Fifie v. Cooksey

Citation403 F.Supp.2d 1131
Decision Date16 November 2005
Docket NumberNo. 3:03-CV-158-J-TEM.,3:03-CV-158-J-TEM.
PartiesAnthony T. FIFIE, Plaintiff, v. Charles D. COOKSEY, M.D., Defendant.
CourtU.S. District Court — Middle District of Florida

Anthony J. DiFilippo, The Difilippo Law Firm, Kristen Zedella Watson, Clark & Watson, P.A., Jacksonville, FL, for Anthony T. Fifie, Plaintiff.

Harvey L. Jay, III, Saalfield, Shad, Jay, Lucas & Stokes, P.A., John Robert Saalfield, Saalfield, Shad, Jay, Lucas & Stokes, P.A., Mandy J. Locke, Saalfield, Shad, Jay, Lucas & Stokes, P.A., Jacksonville, FL, for Charles D. Cooksey M.D., Defendant.


MORRIS, United States Magistrate Judge.

This case was removed to federal court by the Defendant, who is being sued by Plaintiff for compensatory damages for alleged negligence under Florida law concerning the reporting of drug test results of a railway employee. Defendant asserts that federal law and regulations have completely preempted any claims concerning drug testing of railway employees and that the case should be dismissed. Plaintiff claims he is not relying on federal regulation, that state common law provides the basis for his suit and the case should be remanded to state court.

The Court has before it Plaintiff's Motion for Remand (Doc. # 6) and Defendant's Motion to Dismiss (Doc. # 3), their oppositions to each motion (Docs. # 8 and # 9) and the memorandums and notices of supplemental authority (Docs. # 7, # 15 and # 19). Oral argument was held (Doc. # 20) during which three exhibits were introduced without testimony (see Docs. # 17 and # 18, attachments).


Plaintiff was an employee of Florida East Coast Railway Company (FEC) who, apparently after a previous positive drug test, the details of which are not in the record (see Doc. # 20 at 9), had accepted opportunity under a second chance agreement between FEC and United Transportation Union to maintain employment (Doc. # 17, Exhibits 1 and 2). Plaintiff was scheduled to work as a yard engineer on January 14, 1996 (Doc. # 20 at p. 5; Doc. # 17, Exhibit 1). On that date, he was called to come to work about one-and-a-half hours early for administration of a drug test. A urine sample was taken and Plaintiff was provided a form indicating the test was taken pursuant to federal regulations for testing of railway employees.1

Defendant was a medical review officer (MRO) who administered the 1996 urine test, in which a split sample was created. According to the complaint, the defendant notified Plaintiff about two weeks later that the test came back positive for marijuana. Plaintiff then requested the split portion of the urine sample be sent to a different laboratory for testing. Plaintiff alleges Defendant prematurely and negligently notified FEC of the positive test results before the split sample had been tested and this action led to his dismissal from employment. A week later, Defendant allegedly learned that the split sample was destroyed by the laboratory without being tested. Plaintiff claims destruction of the split portion of the urine sample should have invalidated the test and FEC should have been notified of such by Defendant. Plaintiff claims he did not learn of the destruction of the split sample until on or about January 7, 2000. He then sought, and obtained, reinstatement from FEC through administrative procedure. Plaintiff seeks compensatory damages for the period between his dismissal on January 29, 1996 and his re-employment in 2000.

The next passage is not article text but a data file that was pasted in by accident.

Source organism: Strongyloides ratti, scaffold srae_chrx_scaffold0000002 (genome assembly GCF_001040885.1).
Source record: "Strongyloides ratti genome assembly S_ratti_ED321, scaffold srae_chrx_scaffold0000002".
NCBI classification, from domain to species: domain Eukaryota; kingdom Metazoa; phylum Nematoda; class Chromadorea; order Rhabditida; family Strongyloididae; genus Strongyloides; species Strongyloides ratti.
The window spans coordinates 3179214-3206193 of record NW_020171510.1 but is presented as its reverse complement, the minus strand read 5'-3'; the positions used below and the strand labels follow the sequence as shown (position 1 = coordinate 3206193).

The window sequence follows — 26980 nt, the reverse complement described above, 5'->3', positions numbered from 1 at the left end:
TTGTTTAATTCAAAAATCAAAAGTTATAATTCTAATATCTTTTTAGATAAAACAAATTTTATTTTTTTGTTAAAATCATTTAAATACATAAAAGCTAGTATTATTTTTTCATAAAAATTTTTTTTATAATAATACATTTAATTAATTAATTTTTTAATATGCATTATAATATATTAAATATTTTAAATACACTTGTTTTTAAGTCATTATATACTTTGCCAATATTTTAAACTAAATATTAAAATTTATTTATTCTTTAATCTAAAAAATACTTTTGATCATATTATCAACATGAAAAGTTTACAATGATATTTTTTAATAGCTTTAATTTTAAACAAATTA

The issues:

Plaintiff claims that his complaint does not mention federal regulation and under the "well-pleaded complaint" doctrine a defendant may not remove a case to federal court based on a federal law defense. (Doc. # 8). Second, he claims the complete preemption doctrine should not apply since he is not relying on federal law or regulation (Doc. # 6). Third, at oral argument he claimed the case should be remanded to state court because the test was not officially administered under federal regulations, but rather by the "second chance" agreement between the company and the union, and that as an off-duty employee the regulations would not apply to him.

Defendant claims federal law completely preempts state claims based concerning drug testing of railroad employees (Doc. # 7), and that the federal regulations specifically state they do not create a private right of action (Doc. # 7). Defendant notes that Plaintiff originally filed a lawsuit in state court citing the federal regulations, but later dismissed it prior to filing the current action (Doc. # 3, Exhibit A). Although the current complaint does not directly mention, or seek to rely, on the federal regulations, Defendant claims that Plaintiff should not be allowed to controvert his prior complaint. (See Doc. # 9). Lastly, Defendant argued that there is no Florida common law basis for the litigation.


Preemption law